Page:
I wanted to see the National Parks from Southern Utah for a long time, the wide open spaces, the red, the lace-like delicate Bryce Canyon. I was slightly concerned  that hearing so much about it  I will be disappointed. I was wrong, and ... I was right. In a world that cherishes competition  and so many rankings manage too often to miss out the real value,  Southern Utah has no competition and projects a very distinct, unmistakable image. It is also one of the very few accessible places that allows one to disconnect from the noise of everyday life. I was not disappointed.

Amphitheatre, Bryce Canyon National Park

It wasn't that Bryce was not picture perfect. In the right light, it was probably one of the most beautiful things I'd ever seen. But when I look back, it's not what stayed with me and made this trip memorable. I did not manage to connect with Bryce. Maybe because  being located near the road, it felt like a drive-by place, where you could get your piece of beauty and your soda, without getting out of your car. Or maybe because being so high, any hike made its visitors go down in the canyon.  Maybe because the lack of any sitting place around even the best views, made it very uninviting. Or maybe my expectations were wrong, and Bryce was supposed to be  just this 'view', a spectacular one nonetheless.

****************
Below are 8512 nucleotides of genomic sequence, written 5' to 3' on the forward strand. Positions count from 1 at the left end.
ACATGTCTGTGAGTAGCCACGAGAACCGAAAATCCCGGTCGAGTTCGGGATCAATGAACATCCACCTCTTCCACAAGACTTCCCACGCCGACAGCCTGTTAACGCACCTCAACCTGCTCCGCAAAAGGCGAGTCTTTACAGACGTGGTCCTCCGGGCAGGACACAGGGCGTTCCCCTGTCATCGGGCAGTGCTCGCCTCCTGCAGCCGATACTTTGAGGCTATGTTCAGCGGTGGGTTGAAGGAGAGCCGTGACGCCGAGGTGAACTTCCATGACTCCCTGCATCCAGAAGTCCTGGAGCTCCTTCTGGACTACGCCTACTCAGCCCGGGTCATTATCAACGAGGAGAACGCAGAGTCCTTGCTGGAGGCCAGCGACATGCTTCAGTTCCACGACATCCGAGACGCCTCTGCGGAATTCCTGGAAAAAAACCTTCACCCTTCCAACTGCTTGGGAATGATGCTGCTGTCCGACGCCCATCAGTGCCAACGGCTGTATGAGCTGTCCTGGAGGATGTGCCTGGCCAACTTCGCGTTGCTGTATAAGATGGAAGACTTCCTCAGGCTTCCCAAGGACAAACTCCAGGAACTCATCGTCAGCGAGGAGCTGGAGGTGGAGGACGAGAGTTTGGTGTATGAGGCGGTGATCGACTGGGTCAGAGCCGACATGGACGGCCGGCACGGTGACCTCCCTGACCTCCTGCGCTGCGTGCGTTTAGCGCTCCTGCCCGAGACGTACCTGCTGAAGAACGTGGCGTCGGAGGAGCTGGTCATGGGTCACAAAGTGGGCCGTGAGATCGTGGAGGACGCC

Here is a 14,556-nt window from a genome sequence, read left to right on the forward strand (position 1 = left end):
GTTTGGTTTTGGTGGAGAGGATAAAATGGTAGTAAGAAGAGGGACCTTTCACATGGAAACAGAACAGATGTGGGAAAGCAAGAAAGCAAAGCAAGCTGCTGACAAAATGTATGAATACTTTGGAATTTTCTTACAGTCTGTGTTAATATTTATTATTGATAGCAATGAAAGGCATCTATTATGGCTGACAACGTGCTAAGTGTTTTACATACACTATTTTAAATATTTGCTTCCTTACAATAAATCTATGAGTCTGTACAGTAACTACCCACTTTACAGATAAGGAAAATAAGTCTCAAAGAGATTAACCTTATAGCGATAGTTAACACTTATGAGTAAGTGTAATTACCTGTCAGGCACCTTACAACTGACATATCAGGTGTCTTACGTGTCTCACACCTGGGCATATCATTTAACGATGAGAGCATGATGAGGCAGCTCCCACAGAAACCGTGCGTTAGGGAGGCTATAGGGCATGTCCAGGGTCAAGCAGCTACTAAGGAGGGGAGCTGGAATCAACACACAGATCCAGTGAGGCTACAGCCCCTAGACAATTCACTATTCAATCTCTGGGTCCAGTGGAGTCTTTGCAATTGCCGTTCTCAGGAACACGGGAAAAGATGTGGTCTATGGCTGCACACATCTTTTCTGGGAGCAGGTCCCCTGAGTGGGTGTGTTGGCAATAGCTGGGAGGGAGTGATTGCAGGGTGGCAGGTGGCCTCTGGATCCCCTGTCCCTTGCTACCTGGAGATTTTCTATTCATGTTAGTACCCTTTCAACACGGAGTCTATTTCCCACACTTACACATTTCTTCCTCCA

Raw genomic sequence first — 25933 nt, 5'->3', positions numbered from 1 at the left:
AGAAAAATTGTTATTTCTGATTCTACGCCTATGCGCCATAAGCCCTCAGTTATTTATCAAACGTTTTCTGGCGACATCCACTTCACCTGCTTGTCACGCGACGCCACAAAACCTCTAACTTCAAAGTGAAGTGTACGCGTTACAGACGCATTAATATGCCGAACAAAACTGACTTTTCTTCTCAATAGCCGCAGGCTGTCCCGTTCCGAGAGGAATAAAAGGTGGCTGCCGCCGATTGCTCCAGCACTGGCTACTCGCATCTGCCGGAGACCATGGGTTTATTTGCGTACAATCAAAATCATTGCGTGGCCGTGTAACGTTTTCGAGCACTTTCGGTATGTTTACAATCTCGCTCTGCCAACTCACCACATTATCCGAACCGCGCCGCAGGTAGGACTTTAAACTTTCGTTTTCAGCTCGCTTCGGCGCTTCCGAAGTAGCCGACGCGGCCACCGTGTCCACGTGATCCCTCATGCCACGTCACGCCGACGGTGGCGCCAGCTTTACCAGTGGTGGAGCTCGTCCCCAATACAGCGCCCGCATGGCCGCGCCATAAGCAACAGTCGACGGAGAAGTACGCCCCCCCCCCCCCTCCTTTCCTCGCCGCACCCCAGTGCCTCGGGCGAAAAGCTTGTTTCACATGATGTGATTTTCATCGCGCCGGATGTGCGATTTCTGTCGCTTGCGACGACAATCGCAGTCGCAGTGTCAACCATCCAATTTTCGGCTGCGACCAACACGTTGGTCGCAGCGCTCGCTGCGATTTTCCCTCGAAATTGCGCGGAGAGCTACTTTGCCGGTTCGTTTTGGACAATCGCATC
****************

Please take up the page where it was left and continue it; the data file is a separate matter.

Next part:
View of Zion Canyon from Angels Landing, Zion National Park

Unlike Bryce, I found Zion very inclusive, inviting, a very protected, well... magical place. It was the presence of water, the way the green and the red found each other,  the embracing position of the mountains, the wide valley, the numerous trails that took me to hidden canyons saving me from the heat or brought me up to unbelievable views, such  as the one from Angels Landing. Zion allows its visitors to slow down, get out of the cars, and just enjoy nature. It also rewards the ones that are willing to take the time and effort to explore its mountains.  Its beauty is less obvious, more subtle and more profound. And maybe that's why it stayed with me.

Kiva Koffehouse, Escalante,  Utah
The best was still in the unexpected little moments, as driving on unpaved roads, or Highway 12 from Bryce to Capitol Reef, with its change of color and light, the view of a lonely coffee shop in the middle of nowhere, stopping for five minutes to catch the perfect light, the orange red before the sun is gone,  the triumph of getting that perfect picture. And of course, the amazingly tasting food, perfect service, view included, at Cafe Diablo, in  Torrey.

August 2006


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